Most people today have a LinkedIn account, a Facebook page and possibly a Twitter account. However, the question as to whether or not their LinkedIn account is actively being used is a whole different matter. LinkedIn tends to be a network that is used for job hunting, or just sharing the occasional company update – which to be honest is not the way to get the most out of the network, if that’s all you’re doing.
LinkedIn is the third largest social network and the place potential employers, clients and business partners will go to check you (and your business or employer) out. It’s therefore essential that you are active and manage your account proactively to demonstrate your professional abilities, expertise and the skills of your organisation.
So here are our top tips on how to build your professional online brand through LinkedIn.
Aside from making sure your current employment details are up to date, there are plenty of other things you can update to ensure you have an “All-Star” profile.
Once you have an up to date profile and you’re connected with people you’re working with, don’t just leave your account to run itself. You can begin to optimise your account and improve your own search rankings by joining large and relevant groups. As your confidence builds, you should start to engage in these groups. Initially start with liking posts or discussions, then add comments and share content into these groups.
Your connections will soon start to build, and as interest in you grows, so may interest in the company you work for.
As you build your credibility, you will also be helping to raise awareness of your employer. Most will have a company page, like ours
for example, which is used to share business news and industry updates. Engage with your network by passing on these updates, adding your own short commentary so that people scanning their newsfeeds see a reason to stop and click through to read the full story. Often people will like company updates, but tend to interact with individuals rather than the company brand. This is why it is important for businesses to encourage their employees to share updates.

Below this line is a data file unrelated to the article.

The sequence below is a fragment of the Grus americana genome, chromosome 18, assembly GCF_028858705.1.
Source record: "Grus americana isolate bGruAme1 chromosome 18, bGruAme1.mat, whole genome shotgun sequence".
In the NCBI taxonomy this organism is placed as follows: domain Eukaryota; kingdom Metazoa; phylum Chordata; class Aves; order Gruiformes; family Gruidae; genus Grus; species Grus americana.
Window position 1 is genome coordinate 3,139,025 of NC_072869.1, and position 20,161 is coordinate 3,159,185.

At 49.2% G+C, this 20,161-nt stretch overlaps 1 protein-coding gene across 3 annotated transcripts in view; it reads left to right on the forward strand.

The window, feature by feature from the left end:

Even if you share one update a week, it’s important not to leave your account inactive. Some people say to me they don’t know what to share; yet there’s so much content out there! Between company updates, content you read on other social networks, plus the amount of posts now being published within LinkedIn (which you can catch up with ‘Pulse’, in the Interests section or from email alerts), there’s plenty to choose from – just make sure you’re sharing something of interest that will resonate with, and engage, your connections.
Get testimonials and recommendationsIf you’re working on a project or campaign with a client, supplier or even colleague, ask if they would be willing to endorse your skills – far too often this is overlooked or only considered when looking for new employment. If they’re happy to recommend you, it couldn’t be easier as you can ask to be recommended directly through LinkedIn.
Be careful not to undo all the great work you’re doing as you build your network and become a more confident LinkedIn member. Here are just a few things to avoid:
With over 20 million members in the UK (400 million + worldwide), LinkedIn is
the place to manage your professional identity, promote your work and the expertise of your company. As a network it presents a wealth of opportunities, both for you personally by building and engaging with fellow professionals, and also for your employer.
As a media channel, this network is often added to marketing campaign plans so don’t forget to include it in your personal marketing activities. With the new vastly improved app, there’s never been a better time to dust off your LinkedIn account and start building your professional network.